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Sunday, October 11, 2009

World-class moment

Portland has one of the World's Ugliest Buildings, according to Travel & Leisure magazine. Before clicking on the link (here) to see which one it is, can you guess?

Comments (46)

While that building is pretty gross inside, I'd vote for the ban roll-on building.

City Hall was once called 'Nouveau Fascist' by an architectural student I knew...

My guess would be the Portland Building....which I call "Misguided Innovation".

Which one is the Ban Roll-on Building?

Any attention is better than no attention... I like it... It looks like a designer, multi-layered birthday cake... all its missing is the candles...

The building was compromised and Graves let it happen. That's what makes it so unattractive to me. Every time I pass it, I wince because I knew what it could have been. But then, some others would have really hated that!

My choice would be the Wells Fargo Building. Soon after it went up, I was commissioned to do a shot of Down town Portland from the Rose Garden, and it must not include that building! Yikes! But I did find a spot that included the building location, but hidden behind a tree. The pix went on to be used in a numerous times, some not realizing that the then called First National Building was behind that tree.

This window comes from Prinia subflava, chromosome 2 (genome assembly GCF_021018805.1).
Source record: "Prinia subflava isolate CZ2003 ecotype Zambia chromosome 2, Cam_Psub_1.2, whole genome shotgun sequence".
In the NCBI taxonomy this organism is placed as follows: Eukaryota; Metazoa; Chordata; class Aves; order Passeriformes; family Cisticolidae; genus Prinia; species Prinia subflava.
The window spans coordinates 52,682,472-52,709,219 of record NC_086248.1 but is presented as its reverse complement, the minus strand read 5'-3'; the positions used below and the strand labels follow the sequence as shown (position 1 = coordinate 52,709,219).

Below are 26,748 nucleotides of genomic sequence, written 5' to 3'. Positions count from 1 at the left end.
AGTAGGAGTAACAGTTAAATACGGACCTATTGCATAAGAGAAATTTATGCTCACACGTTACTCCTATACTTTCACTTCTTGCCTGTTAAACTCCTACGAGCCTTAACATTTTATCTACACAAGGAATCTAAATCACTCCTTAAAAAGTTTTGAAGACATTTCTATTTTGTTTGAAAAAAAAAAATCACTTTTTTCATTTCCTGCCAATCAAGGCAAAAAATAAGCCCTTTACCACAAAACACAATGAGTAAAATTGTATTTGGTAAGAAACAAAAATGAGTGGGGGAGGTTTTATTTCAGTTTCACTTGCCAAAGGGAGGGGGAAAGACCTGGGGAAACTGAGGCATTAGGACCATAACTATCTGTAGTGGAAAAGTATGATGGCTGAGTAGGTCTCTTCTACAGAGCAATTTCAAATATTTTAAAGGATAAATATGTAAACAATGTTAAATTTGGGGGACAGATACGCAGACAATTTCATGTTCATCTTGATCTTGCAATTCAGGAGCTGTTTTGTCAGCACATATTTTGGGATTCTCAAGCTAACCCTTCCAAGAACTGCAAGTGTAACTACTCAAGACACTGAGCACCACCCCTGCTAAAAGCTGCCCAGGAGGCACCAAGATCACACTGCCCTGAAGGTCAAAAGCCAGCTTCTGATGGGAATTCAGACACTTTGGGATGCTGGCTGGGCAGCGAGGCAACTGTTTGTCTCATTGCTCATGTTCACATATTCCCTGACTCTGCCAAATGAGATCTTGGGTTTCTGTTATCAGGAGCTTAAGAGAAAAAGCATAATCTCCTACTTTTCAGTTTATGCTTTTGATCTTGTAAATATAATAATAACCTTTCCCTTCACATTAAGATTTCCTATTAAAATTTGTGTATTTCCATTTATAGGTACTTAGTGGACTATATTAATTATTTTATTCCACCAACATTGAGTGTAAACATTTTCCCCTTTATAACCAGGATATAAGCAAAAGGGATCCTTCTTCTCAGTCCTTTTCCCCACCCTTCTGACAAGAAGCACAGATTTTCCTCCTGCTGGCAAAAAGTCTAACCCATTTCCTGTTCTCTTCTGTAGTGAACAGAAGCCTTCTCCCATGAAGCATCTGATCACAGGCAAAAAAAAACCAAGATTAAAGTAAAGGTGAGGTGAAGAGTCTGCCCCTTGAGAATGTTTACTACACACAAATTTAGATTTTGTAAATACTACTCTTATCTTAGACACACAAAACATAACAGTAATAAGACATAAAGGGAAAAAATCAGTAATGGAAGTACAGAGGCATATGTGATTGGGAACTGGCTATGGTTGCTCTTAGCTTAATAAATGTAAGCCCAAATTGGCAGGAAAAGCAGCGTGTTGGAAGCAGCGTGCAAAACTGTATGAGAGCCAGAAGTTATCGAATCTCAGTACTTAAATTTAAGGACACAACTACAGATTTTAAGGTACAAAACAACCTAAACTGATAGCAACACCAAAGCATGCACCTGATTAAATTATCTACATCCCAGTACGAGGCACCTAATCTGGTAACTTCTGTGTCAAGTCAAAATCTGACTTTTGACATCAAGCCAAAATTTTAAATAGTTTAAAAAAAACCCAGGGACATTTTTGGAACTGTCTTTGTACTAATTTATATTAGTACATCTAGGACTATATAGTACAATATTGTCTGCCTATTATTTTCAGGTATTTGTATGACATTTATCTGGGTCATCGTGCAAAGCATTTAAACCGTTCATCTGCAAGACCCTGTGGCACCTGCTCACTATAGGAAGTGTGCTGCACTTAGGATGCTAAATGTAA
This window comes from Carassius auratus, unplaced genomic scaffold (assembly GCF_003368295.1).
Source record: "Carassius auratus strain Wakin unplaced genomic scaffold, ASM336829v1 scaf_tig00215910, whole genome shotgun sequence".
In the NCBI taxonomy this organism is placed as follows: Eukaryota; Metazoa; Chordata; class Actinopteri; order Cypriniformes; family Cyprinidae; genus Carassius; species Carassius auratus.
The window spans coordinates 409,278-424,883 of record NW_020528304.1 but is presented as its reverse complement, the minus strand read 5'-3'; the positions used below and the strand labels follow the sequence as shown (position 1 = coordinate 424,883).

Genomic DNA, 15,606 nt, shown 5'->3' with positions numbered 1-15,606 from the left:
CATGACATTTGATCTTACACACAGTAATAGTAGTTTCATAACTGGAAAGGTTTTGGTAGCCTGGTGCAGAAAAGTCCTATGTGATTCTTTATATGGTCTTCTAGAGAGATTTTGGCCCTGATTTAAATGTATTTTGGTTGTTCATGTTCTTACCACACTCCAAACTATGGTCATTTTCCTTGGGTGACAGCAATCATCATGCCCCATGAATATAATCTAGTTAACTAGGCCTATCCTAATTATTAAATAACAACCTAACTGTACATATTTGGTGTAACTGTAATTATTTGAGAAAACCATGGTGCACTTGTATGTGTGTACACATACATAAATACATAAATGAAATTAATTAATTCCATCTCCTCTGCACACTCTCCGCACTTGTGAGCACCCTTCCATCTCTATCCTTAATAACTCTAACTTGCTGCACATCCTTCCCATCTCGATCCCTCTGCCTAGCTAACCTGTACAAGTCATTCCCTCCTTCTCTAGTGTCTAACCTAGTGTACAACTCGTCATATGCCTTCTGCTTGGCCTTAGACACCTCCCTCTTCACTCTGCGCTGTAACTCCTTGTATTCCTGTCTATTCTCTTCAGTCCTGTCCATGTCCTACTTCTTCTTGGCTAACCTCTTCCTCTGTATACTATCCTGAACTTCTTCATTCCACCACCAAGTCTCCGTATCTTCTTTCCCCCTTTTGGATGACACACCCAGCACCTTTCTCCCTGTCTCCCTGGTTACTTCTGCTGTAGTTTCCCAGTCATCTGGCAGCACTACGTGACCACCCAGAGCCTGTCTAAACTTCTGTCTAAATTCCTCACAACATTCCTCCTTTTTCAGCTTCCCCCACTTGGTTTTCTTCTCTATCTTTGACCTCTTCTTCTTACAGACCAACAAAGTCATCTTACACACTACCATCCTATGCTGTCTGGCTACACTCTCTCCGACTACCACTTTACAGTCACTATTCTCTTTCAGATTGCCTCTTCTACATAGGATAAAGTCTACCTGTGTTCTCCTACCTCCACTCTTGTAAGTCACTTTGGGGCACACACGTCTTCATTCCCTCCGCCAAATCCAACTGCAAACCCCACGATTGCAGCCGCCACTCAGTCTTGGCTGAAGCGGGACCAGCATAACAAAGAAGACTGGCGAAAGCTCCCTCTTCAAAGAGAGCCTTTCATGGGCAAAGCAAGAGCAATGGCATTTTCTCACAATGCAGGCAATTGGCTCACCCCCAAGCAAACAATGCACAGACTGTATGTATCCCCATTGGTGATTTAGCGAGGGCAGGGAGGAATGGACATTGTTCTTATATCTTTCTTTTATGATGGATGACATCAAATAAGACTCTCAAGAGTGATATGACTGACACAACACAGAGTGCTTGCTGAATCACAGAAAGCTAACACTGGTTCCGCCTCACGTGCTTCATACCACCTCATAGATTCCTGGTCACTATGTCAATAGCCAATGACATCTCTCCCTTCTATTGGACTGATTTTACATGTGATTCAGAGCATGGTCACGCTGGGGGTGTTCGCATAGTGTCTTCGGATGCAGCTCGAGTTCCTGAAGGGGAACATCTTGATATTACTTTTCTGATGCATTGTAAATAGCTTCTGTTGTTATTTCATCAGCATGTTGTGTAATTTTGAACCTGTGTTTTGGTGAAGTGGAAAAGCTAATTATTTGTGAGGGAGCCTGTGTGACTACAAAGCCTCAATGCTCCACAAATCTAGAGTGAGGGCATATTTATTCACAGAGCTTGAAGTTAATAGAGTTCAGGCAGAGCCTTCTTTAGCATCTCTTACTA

BTW, I did suspect the Portland building was their choice. It always is.


Oh, and the graphic designer who commissioned the photo doubled the fee I asked when he saw the shot.

If you look at the full array, I think you'll agree that Portland is seriously outclassed by the competition.

Except for the Belluschi buildings. Well, most of them!

There's a lesson in humility here. That building was heralded as one that would "put Portland on the map", architecture-wise; it would be a wondrous example of postmodern expression. there were plenty of critics, but civic leaders and many designers drooled over the idea. They wanted it bad--prestige! Fame! A more "cosmopolitan" city?

Sounds familiar?

But if you want a truly rich collection of eyesores and urban development , see here:

click through ("Previous Eyesore"), see them all. The commentary is often devastatingly incisive.

I like how the Portland building is listed as the 1st and 7th in their list...

I don't think they ranked the buildings among themselves. They didn't say it was the worst, or the 7th worst. It's just on a list with the rest.

to be fair to Mr Graves , he created some elaborate designs for this bldg , and the City
slashed his budget , and this was all he could do with half a budget. Although I have always despised Post Modernism , it is not fair to blame this on the Architect.

You can not build a Ladd's Addition Home for 500 bucks , eh? But if you need a 'skinny home' let me know :]

Bingo, what did I win?

As I have said for many years, all that it needs are ears and a nose.


Lawrence opines, "My choice would be the Wells Fargo Building. Soon after it went up, I was commissioned to do a shot of Down town Portland from the Rose Garden, and it must not include that building! Yikes! But I did find a spot that included the building location, but hidden behind a tree. The pix went on to be used in a numerous times, some not realizing that the then called First National Building was behind that tree."